New research from Which? Money reveals the small changes you can make to your shopping habits that could help you save over a third on your grocery basket.
Which? Money compared the price of an identical basket of shopping between six leading grocers, finding the most expensive retailer charged almost £9 more than the cheapest alternative – a difference of 36%.
The most expensive basket came from Waitrose, with the 10 products coming to a total of £32.85. The cheapest alternative basket came from Asda, costing just £24.12 – a saving of £8.73.
Asda’s basket also came in £6.32 cheaper than the next cheapest basket, costing £30.44 from Tesco.
The biggest price difference in an individual product was for Hellman’s mayonnaise (750ml) which cost £2 in Asda, but £4.42 in Morrisons – a price difference of 221%.
The cost of a basket of 10 identical branded products – including essentials like milk and toilet paper, as well as other popular groceries such as biscuits, tea bags, and cereal – was compared using price comparison website Mysupermarket.co.uk, who claim to offer savings averaging 30% on each shop.
The research also reveals a number of changes you can make to your shopping habits to help beat food price inflation, which was running at 4% a year at the end of 2017 – well ahead of the general rate of inflation.
Which? Money advise shoppers to follow these five steps to cut the cost of their shopping basket:
- Find the cheapest retailer – As our comparisons found, you can make significant savings by shopping online and comparing your basket between supermarkets. Shopping online also allows comparisons of products within supermarkets – many online retailers will suggest cheaper substitutes to products in your basket, saving you even more money.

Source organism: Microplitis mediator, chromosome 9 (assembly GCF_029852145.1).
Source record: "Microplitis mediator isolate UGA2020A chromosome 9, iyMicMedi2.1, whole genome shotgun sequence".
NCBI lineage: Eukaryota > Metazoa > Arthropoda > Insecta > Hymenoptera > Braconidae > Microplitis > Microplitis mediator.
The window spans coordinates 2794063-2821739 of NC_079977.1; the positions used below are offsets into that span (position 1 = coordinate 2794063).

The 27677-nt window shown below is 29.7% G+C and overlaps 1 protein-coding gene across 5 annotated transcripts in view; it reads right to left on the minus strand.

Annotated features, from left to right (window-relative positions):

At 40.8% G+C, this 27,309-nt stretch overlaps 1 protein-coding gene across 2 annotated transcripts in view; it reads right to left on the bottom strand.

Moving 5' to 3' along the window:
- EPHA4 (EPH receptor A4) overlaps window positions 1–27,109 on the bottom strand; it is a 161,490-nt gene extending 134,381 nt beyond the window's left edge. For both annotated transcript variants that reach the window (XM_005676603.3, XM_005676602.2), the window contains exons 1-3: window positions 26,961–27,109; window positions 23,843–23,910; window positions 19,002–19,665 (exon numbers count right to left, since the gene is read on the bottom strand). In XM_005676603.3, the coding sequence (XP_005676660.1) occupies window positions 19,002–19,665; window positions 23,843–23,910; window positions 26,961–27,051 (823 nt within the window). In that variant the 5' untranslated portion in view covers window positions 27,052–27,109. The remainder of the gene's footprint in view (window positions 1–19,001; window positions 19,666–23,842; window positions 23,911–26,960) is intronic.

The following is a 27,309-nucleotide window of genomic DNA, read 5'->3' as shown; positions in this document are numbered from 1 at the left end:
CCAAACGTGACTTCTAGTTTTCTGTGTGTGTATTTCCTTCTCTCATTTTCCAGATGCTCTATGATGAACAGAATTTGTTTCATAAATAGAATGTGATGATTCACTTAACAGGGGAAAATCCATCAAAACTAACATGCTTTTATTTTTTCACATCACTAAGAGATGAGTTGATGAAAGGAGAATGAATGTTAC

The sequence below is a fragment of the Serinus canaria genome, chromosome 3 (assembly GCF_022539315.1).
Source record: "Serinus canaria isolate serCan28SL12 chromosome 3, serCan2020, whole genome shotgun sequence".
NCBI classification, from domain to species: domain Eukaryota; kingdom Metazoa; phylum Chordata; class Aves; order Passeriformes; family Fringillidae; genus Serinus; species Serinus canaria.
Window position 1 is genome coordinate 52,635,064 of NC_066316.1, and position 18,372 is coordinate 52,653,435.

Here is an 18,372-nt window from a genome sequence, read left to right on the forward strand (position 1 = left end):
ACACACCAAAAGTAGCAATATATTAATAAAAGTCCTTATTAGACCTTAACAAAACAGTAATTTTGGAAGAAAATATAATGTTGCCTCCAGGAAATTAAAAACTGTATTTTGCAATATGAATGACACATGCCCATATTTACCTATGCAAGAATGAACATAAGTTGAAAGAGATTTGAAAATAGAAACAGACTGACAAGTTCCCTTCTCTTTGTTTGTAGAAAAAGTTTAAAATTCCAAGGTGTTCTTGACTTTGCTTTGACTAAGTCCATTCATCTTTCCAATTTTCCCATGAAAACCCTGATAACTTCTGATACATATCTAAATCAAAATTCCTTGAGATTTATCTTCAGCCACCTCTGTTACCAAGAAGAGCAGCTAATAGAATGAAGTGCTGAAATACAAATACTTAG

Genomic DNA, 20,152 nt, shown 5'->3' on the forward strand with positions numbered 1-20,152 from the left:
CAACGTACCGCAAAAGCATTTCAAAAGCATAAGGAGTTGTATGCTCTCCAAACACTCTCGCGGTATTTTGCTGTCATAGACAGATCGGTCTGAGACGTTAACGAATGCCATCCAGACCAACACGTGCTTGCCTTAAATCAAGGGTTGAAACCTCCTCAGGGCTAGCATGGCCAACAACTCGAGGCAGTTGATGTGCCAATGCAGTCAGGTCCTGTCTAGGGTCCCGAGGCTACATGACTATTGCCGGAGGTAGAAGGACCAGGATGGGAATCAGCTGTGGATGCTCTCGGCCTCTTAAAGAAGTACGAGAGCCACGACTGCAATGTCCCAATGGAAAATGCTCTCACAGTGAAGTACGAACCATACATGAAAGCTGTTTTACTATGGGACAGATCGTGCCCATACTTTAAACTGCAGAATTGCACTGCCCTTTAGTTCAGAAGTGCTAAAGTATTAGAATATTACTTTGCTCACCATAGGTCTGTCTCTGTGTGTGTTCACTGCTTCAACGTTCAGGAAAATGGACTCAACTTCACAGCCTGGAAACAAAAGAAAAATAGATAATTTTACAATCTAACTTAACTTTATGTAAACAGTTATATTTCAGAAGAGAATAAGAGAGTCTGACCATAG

- Be wary of supermarket tactics – If you do shop in store, be aware of the tactics used by supermarkets to persuade you to spend more. These include spreading out essential products across the store to make you walk past every aisle, and running ‘special offers’ which are too good to be true – our research found that many ‘discounted’ goods had their prices increased immediately before they were reduced, giving you a false saving.
- Don’t assume branded means better – It’s common knowledge that supermarkets will charge more for branded alternatives to own-brand products, and more for ‘premium’ own-brand goods than basic ones. In many cases though, these products are produced in the same factory, and sometimes, are identical to branded goods. Painkillers, for example, are subject to strict rules governing the active ingredients – our research found 14 different packets of ibuprofen containing identical caplets, but with prices ranging from 8p a pill to 20p.
- Hold supermarkets to their price promises – Many supermarkets make a big deal of their price guarantees, and whilst the details of these price promises vary and they usually only cover branded products, the bottom line is that if your basket of shopping would cost less elsewhere, they’ll refund you the difference.
- Know the difference between ‘use by’ and ‘best before’ – Perishable food comes with a number of labels indicating when a product is at its best, but only one should be taken as a firm deadline as to when food should be consumed by – the ‘use by’ date. Other dates, such as ‘best before’, ‘sell by’, or ‘display until’ are only guidelines as to when a product is likely to be at its best, or instructions to the retailer that you can ignore. Use your senses to decide whether something that is past its ‘best before’ is still good to consume, rather than throwing it away – your next shop will be correspondingly smaller.
Which? Money Editor, Harry Rose, said:
“With food prices rising well beyond the general rate of inflation, we’re all looking for ways we can cut down on the cost of our weekly shop.
“Our money saving tips can help shoppers regain control of their spending habits, without compromising on the quality of products we want to enjoy.”